The year 2000/2001 was a period with little disruption in the service, with the result that the nursing staff devoted most of their time to patient care.
Due to financial constraints it was not possible to allow overtime payment for any section, except for speciality areas. During the past two years the admission of medical patients in particular increased. This automatically caused an increase in the workload, which reflected heavily on the nurses, lowering their morale even more. However, recently permission was granted to Gauteng hospitals to make use of agency nurses - which will make a lot of difference to staff morale.
To enable the nursing management to cope with the additional workload a decision was made to temporarily combine two surgical wards, which will free approximately 51 beds, which could be used for medical patients. A contract was also negotiated with LifeCare to assess and admit a certain number of the patients to relieve the pressure.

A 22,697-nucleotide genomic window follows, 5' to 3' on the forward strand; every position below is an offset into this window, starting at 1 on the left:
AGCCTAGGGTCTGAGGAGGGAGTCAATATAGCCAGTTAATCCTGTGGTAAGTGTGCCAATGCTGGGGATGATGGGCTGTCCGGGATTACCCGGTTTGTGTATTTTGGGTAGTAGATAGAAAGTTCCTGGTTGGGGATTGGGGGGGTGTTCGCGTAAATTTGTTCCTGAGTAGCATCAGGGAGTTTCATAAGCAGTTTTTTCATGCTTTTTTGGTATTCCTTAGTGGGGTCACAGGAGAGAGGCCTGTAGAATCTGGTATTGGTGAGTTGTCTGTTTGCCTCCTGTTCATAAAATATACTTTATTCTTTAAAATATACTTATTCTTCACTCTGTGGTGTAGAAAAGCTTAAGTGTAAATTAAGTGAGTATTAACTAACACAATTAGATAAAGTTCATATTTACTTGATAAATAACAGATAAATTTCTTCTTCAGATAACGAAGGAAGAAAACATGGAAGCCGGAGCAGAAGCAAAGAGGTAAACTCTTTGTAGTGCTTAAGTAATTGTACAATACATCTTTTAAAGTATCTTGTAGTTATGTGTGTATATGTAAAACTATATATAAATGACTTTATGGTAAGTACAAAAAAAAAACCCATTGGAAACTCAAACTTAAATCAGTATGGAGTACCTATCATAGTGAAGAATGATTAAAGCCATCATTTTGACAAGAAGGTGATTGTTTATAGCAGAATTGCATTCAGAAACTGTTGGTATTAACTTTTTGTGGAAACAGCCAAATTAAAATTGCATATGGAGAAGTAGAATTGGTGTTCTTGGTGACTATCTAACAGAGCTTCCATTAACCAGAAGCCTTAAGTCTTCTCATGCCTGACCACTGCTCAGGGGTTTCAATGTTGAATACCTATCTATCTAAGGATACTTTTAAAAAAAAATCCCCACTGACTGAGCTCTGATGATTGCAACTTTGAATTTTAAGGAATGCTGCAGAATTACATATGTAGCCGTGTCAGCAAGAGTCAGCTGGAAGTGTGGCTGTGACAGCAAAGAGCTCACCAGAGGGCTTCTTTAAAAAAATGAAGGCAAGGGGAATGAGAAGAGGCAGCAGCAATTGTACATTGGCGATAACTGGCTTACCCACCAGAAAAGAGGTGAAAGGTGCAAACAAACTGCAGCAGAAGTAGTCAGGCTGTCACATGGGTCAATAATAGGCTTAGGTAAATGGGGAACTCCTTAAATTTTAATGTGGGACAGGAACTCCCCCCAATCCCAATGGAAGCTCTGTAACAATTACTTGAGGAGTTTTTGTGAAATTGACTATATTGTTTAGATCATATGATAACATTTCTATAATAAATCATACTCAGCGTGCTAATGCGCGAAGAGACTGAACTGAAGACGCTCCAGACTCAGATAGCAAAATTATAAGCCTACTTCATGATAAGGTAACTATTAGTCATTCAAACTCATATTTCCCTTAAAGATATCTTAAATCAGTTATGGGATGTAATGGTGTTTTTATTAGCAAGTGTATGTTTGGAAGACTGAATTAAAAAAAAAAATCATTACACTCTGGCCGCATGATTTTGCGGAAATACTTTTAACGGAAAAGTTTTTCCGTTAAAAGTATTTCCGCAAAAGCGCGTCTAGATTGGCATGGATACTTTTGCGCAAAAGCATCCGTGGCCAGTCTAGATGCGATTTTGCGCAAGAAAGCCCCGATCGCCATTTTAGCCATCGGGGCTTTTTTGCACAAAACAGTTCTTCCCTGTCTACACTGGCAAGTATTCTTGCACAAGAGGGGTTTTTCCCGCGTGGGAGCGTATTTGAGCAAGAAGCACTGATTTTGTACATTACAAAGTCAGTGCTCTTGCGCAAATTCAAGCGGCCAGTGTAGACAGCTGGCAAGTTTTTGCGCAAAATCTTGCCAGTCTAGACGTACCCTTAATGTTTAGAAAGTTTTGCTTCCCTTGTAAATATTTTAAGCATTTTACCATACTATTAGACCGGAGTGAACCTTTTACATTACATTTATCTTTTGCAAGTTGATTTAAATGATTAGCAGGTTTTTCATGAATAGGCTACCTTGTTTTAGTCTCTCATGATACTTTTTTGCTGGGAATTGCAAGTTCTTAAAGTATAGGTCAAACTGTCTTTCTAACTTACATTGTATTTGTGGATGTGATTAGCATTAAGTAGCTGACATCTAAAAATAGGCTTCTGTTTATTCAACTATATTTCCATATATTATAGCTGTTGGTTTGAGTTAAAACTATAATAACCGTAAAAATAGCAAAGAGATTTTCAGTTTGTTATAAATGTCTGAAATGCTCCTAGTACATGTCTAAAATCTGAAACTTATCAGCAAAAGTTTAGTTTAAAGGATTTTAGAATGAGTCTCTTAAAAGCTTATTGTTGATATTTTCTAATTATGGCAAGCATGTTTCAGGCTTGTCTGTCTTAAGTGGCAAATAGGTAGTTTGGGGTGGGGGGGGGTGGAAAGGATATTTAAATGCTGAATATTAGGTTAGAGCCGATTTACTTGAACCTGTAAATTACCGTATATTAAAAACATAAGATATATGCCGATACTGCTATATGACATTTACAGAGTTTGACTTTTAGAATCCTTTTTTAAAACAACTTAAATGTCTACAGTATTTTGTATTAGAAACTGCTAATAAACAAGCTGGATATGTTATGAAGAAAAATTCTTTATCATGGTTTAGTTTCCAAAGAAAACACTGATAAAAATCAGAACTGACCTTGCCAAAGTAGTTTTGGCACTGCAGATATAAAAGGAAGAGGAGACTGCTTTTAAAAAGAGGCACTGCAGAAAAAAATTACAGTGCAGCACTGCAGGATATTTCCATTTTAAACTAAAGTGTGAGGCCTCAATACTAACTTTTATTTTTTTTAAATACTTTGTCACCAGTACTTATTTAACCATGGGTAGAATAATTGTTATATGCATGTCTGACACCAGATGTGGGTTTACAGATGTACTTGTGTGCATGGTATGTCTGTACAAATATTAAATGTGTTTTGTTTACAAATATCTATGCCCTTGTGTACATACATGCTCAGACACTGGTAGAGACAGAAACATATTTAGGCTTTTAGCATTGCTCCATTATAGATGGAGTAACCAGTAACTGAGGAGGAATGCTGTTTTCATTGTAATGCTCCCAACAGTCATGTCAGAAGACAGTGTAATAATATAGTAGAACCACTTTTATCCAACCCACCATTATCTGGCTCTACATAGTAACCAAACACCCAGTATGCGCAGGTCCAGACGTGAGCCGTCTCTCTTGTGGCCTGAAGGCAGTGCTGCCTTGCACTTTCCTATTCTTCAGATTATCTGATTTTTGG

Despite the shortage of nursing staff at Chris Hani Baragwanath the staff has to:
From the newly qualified diploma nurses Chris Hani Baragwanath Hospital could offer 60 posts to be filled as from 1 January 2002, hoping that this will reflect on better patient care.
General cleanliness of the hospital is not satisfactory - plans are on hand to utilise the support staff more effectively through programmes of education and training.
During January 2000 the Chris Hani Baragwanath Hospital Palliative Care Service became fully functional. It was felt for the team to be effective participation and involvement of the ward staff was paramount. Therefore, in order to empower the nurses, a "Link-Nurse" training programme was undertaken. The medical department, inundated with Aids patients, seized this opportunity and made sure that at least 2 nurses from each medical ward received the training.
The Link-Nurses in the Medical Department are also part of the Pfunanai Knitting Project - a voluntary project that keeps the Soweto Hospice patients warm with knitted night socks and blankets.
Intradermal BCG Immunization was introduced on 1 September 2000. During April 2001 it was found that babies were showing adverse reaction to the immunization and it was then decided, by Gauteng Health Department, that only staff that had acquired a competency certificate might immunize the babies. In order to speed up the training process it was later decided that the training of trainers should be started soon. This then commenced on the 10th of September 2001.